In my very first year, I remember enjoying A Midsummer's Night Dream and caring how the movie represented the characters of the play so much that I wrote among my essays on the play! And just last term, seeing Samuel Beckett's Endgame during a movie screening made me see the play in an entire various light, prompting me to borrow three different books from the library about Beckett and his works.

They're not going to let you be puzzled and worried all on your own.

We're assigned an individual supervisor at the start of university, and this supervisor will be an academic from your department-- in our case, English-- and you 'd satisfy him/her routinely throughout your 3 years of research study to simply talk about how you're finding the course and how you're feeling, if you're coping well or if you're having a problem about module options, etc.

Naplan Testing – Is It Worth The Cost?

This study of student experiences of NAPLAN accentuates the need to take trainee wellbeing into account in educational initiatives. While Australian educational policies do not clearly state all steps must remain in the very best interests of the children, they need to comply with the ethical practice of "doing no damage". While Australian educational policies do not clearly state all steps must remain in the very best interests of the children, they need to comply with the ethical practice of "doing no damage".

The lots of unintended consequences of NAPLAN come from the failure to take the interests of all trainees seriously. The inflexible and formal style of NAPLAN is not favorable to discovering and teaching approaches that emphasise deep knowing.

NAPLAN, which uses language and a style of testing that is often foreign to trainees, strays from the systems built in classrooms that promote learning.

Our report found that a bulk of students did not like NAPLAN and were uncertain of its function. A bulk reported feelings of tension.

Those who were struggling in maths and/or literacy were the most distressed about whether they would stop working. Worryingly, schools reported that these trainees (whom the tests are designed to assist) were frequently the ones least most likely to sit the tests. A smaller sized proportion reported particular stress-related conditions such as sleeping disorders, hyperventilation, extreme sweating, nail biting, headaches, stomach pains and migraines.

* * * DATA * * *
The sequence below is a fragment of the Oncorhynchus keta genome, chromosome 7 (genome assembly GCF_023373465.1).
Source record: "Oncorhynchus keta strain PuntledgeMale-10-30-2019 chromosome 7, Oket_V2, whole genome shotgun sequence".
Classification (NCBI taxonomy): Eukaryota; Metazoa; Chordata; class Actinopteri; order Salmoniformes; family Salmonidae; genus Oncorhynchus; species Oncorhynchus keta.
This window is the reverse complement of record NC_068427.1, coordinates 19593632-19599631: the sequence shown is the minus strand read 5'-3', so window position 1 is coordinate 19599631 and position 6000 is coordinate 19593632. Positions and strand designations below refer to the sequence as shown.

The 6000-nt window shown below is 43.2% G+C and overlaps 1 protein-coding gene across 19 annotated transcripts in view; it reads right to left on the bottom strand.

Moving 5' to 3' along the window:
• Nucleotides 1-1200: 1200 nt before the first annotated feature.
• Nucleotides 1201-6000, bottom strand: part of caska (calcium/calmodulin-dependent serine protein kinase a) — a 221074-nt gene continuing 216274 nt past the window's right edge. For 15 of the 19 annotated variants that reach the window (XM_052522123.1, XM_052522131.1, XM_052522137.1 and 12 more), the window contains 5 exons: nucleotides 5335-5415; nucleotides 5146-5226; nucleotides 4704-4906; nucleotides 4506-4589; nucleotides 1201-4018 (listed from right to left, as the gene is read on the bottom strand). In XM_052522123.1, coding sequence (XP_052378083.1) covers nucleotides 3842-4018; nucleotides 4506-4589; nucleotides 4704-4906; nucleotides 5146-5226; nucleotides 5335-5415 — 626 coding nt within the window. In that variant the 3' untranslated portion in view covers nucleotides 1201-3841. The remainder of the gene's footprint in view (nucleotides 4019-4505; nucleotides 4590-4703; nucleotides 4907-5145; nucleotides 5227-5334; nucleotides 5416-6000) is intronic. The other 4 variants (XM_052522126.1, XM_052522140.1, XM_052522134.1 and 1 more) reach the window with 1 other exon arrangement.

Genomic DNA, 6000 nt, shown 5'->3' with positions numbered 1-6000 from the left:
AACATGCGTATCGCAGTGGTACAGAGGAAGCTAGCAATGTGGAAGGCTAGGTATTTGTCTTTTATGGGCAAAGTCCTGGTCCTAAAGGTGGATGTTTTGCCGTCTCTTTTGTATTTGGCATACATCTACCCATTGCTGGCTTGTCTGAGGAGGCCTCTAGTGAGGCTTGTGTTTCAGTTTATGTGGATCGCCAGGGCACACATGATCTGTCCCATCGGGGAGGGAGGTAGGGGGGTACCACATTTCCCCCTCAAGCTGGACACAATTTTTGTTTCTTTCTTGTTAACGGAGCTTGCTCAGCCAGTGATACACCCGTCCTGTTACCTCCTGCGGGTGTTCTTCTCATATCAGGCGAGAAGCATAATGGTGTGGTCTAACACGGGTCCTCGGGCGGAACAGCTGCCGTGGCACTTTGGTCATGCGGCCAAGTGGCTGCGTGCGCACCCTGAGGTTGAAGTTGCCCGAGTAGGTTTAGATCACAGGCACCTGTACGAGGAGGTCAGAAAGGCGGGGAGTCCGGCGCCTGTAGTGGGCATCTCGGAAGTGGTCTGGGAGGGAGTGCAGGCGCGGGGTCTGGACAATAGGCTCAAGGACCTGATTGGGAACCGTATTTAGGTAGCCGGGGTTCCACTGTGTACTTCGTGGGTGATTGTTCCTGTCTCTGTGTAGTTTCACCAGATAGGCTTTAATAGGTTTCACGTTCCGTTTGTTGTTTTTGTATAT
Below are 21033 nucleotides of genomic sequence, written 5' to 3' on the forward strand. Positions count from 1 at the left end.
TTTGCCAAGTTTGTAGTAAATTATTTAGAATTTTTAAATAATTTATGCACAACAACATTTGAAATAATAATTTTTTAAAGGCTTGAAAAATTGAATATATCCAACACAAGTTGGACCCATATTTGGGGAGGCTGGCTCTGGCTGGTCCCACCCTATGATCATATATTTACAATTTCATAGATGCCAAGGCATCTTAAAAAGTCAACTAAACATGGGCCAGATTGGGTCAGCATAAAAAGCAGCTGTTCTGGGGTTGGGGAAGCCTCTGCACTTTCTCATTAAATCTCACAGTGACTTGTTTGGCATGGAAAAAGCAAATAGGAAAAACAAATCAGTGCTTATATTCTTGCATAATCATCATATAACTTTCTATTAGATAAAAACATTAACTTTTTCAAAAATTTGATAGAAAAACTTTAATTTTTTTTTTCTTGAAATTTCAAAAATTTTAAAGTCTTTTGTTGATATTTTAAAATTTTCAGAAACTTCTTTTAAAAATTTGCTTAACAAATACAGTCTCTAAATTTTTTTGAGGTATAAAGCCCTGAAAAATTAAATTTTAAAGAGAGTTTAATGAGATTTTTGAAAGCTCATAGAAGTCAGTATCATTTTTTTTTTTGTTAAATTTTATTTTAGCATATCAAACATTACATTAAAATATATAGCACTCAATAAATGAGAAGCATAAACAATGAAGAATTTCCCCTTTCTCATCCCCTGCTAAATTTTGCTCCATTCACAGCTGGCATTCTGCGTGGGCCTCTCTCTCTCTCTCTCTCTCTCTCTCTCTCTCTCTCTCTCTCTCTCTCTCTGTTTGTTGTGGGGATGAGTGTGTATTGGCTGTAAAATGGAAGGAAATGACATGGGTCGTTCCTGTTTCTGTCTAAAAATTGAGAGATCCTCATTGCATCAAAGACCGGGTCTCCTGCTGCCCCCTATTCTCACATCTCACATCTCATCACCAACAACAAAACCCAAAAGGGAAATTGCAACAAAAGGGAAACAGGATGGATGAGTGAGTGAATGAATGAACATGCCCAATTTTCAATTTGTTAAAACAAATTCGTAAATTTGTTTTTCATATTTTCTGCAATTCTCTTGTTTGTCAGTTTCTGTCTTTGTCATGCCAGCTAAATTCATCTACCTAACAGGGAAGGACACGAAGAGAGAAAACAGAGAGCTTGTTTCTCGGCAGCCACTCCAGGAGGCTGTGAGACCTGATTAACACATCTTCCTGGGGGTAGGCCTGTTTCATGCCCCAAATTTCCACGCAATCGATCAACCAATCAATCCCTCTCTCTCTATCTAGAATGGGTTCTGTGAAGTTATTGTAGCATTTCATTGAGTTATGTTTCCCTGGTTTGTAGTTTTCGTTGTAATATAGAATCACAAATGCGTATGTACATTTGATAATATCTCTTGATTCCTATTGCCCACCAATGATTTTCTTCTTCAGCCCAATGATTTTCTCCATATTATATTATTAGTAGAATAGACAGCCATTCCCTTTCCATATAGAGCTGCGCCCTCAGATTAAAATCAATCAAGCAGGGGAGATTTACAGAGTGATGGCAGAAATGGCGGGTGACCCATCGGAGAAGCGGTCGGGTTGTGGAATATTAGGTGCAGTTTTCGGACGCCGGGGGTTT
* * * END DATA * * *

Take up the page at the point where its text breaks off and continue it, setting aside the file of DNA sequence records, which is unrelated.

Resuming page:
Bulk desire NAPLAN ditched

When asked what message they would like to provide to the Australian government about NAPLAN, a majority of participants recommended that it needs to be scrapped.

Nevertheless, numerous also made recommendations about how NAPLAN might be made more appropriate (through using much better examples and more accessible language) and ways to lower levels of stress. Those in favour of NAPLAN focused on the opportunity it offers students to practice the art of sitting tests.

The in-depth analysis of trainees' experiences in five varied Australian communities contained in our report provides the first methodical analysis of the effect of NAPLAN testing on trainees. It reinforces the views of numerous parents, school principals and instructors: that NAPLAN has substantial unexpected effects, which have an unfavorable effect on the quality of knowing and trainee wellbeing.

NAPLAN testing is created to enhance the quality of education young people receive in Australia, its application, misuses and uses mean that it weakens quality education and does harm that is not in the best interests of Australian kids.